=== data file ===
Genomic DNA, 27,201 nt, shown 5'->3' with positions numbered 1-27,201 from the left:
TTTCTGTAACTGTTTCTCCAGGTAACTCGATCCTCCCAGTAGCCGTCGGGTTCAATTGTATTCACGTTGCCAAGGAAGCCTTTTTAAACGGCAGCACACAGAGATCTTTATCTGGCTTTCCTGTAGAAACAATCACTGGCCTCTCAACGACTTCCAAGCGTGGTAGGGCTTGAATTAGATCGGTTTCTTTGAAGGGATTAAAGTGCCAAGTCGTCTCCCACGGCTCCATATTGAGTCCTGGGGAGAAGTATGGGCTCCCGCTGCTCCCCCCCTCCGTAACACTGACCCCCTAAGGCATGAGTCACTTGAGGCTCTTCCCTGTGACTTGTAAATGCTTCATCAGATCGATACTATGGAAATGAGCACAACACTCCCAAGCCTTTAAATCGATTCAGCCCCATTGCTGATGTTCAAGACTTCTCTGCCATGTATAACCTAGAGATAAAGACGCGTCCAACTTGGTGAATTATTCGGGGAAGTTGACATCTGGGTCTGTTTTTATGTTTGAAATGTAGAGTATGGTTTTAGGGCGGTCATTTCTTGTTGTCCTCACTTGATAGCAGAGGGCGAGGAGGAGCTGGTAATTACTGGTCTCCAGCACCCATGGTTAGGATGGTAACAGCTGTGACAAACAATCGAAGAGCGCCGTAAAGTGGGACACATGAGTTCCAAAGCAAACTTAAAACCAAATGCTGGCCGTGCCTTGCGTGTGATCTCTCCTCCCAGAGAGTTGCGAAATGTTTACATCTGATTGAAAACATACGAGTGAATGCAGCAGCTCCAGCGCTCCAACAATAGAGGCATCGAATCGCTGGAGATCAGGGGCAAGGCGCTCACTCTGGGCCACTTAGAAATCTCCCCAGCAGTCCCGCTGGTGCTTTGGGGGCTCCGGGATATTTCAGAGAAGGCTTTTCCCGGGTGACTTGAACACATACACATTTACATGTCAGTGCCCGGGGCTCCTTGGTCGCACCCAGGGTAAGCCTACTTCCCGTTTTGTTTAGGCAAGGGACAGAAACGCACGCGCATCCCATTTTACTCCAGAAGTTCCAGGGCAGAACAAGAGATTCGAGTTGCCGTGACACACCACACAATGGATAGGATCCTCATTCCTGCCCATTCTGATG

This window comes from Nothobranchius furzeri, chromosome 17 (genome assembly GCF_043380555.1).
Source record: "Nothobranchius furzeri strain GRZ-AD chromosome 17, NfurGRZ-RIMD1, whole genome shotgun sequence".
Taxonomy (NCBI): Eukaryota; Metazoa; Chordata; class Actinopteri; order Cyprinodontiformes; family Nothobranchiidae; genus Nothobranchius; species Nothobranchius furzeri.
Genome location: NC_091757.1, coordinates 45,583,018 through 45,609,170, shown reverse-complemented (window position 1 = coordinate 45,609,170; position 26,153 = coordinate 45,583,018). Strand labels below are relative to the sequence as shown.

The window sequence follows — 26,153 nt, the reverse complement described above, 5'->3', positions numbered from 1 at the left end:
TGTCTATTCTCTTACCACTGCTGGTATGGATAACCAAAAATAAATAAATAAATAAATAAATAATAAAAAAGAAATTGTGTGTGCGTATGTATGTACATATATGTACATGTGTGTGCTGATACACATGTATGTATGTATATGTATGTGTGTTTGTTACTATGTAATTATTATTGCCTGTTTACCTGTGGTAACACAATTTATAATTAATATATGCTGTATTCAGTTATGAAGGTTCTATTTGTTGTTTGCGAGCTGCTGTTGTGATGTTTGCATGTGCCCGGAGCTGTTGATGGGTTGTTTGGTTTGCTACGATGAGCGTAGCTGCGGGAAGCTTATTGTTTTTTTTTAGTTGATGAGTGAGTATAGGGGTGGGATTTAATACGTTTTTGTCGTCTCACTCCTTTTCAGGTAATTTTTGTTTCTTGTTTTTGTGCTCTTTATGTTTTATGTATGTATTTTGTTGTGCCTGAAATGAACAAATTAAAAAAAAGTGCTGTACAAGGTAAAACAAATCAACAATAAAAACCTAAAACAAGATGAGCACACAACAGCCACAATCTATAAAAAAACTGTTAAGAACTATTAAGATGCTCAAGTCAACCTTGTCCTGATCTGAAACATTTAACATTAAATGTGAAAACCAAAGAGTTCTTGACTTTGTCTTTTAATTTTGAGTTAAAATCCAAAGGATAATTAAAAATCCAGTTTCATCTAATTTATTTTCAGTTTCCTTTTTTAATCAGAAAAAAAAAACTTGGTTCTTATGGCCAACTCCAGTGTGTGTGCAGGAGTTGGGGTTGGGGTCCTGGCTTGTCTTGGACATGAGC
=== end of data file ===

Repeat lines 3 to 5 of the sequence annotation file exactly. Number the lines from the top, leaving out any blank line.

This window comes from Nothobranchius furzeri, chromosome 17 (genome assembly GCF_043380555.1).
Source record: "Nothobranchius furzeri strain GRZ-AD chromosome 17, NfurGRZ-RIMD1, whole genome shotgun sequence".
Taxonomy (NCBI): Eukaryota; Metazoa; Chordata; class Actinopteri; order Cyprinodontiformes; family Nothobranchiidae; genus Nothobranchius; species Nothobranchius furzeri.